Like other iconic pieces of art, such as 10 Things I Hate About You and The Lion King, West Side Story’s plot has its roots in the works of William Shakespeare. It doesn’t take a genius to deduce that the story of the Jets and Sharks, two juvenile gangs (white and Puerto Rican respectively) whose rivalry escalates into outright antagonism when Tony (Richard Beymer), the former leader of the Jets, falls for Maria (Natalie Wood), the sister of Bernardo (George Chakiris), the leader of the Sharks: is an indirect adaptation of Romeo and Juliet. Tony and Maria meet at a dance and it’s love at first sight. Impeding their journey to a happily ever after is a looming war between the Jets and the Sharks, disapproval from their families, and the racial prejudice of the time period, all of which Lehman, Robbins, and Wise navigate with surprising grace in a genre built around rejecting subtlety.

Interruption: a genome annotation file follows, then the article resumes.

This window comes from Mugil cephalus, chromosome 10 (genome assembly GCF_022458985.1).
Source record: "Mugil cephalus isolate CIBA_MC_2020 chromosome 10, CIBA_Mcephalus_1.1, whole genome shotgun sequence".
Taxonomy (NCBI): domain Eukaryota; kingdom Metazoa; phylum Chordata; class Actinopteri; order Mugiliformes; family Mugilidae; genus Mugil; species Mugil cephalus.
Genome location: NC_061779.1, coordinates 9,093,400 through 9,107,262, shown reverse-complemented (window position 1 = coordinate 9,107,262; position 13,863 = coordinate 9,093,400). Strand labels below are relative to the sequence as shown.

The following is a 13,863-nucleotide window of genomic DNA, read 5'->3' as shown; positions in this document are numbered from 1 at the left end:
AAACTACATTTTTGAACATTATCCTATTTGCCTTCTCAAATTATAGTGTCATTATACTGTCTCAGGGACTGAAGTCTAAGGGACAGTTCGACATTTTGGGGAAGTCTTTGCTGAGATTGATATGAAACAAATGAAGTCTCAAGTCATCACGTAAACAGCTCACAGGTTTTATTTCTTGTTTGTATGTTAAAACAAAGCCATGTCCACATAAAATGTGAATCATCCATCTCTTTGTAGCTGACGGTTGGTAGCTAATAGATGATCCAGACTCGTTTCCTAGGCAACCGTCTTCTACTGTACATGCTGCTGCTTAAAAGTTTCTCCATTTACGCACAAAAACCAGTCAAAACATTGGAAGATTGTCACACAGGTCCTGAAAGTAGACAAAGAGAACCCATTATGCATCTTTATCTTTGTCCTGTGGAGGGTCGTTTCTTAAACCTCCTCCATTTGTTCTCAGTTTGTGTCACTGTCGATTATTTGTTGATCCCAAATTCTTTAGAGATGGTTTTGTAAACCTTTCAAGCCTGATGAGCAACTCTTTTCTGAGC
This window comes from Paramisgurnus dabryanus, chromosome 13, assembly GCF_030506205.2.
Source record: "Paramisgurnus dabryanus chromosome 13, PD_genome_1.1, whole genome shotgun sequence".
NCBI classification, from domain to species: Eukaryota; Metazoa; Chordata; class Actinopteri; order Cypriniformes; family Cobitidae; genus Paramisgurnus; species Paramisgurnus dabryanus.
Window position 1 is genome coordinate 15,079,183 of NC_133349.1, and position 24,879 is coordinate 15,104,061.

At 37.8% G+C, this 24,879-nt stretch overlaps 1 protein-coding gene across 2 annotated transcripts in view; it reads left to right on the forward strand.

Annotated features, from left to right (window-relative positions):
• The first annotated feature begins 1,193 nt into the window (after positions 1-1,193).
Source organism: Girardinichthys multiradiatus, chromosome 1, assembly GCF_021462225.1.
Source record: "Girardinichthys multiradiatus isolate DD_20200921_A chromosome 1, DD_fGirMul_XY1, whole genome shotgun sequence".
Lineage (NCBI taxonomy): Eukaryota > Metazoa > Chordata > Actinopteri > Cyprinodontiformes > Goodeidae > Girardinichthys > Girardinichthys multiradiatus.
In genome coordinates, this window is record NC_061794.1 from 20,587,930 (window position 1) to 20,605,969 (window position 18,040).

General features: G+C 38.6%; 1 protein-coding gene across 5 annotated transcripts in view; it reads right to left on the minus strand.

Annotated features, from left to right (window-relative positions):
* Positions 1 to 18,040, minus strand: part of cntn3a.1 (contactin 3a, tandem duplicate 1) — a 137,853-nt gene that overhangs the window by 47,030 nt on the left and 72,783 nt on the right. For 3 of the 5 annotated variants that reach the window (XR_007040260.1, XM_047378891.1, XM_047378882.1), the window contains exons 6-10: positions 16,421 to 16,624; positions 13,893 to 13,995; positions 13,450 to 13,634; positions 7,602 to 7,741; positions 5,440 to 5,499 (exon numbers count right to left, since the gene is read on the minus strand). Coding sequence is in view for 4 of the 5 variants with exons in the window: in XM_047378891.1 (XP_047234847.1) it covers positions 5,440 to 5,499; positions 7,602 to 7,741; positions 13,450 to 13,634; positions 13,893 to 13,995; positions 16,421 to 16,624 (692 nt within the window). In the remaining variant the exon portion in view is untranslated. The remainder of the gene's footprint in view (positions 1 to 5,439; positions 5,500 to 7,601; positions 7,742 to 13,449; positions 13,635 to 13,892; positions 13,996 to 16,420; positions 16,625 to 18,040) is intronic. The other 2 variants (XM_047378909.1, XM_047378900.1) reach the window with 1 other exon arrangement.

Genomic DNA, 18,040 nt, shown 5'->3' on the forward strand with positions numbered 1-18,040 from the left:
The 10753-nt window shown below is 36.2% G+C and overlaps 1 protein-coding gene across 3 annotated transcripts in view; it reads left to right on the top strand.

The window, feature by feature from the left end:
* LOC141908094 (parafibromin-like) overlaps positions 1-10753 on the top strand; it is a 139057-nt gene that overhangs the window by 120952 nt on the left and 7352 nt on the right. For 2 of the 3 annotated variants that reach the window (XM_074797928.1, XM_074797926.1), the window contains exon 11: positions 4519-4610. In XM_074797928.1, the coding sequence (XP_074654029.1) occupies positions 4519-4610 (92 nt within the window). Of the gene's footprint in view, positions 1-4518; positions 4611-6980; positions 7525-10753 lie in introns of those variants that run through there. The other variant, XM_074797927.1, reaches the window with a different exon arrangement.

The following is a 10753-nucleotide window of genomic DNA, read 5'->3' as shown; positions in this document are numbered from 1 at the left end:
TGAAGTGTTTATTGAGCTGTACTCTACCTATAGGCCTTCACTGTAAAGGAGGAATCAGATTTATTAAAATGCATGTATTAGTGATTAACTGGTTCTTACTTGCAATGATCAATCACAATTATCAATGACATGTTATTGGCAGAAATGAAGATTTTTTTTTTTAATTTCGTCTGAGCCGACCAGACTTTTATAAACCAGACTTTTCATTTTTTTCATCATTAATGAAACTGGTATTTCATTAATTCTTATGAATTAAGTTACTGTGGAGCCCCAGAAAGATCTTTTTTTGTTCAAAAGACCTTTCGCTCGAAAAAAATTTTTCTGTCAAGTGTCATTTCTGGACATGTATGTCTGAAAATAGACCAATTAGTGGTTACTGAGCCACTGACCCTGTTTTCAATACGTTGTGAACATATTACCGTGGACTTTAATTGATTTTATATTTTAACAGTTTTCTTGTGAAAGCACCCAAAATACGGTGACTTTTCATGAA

Though the politics of West Side Story may be delivered subtly, the aesthetics of the film are anything but. This can be traced to the story’s origin on the stage. When a Broadway musical is being developed, the sets, costumes, and lighting have to be designed in such a way that a patron in standing room at the very back can have a comparable experience to the celebrity who snagged front row seats. This results in musicals that lean into large, often abstract set pieces and colorful costumes that you probably won’t see anybody actually wearing on the street. When this is adapted for the screen, and the additional element of the camera is introduced, the approach changes slightly, but, on the whole, it stays the same. West Side Story takes every opportunity available to bathe its scenes in hues of greens, purples, and, most prevalent, reds. It’s impossible to go more than three scenes without the characters either talking in front of a brick wall or being bathed in the crimson light of some off-screen source.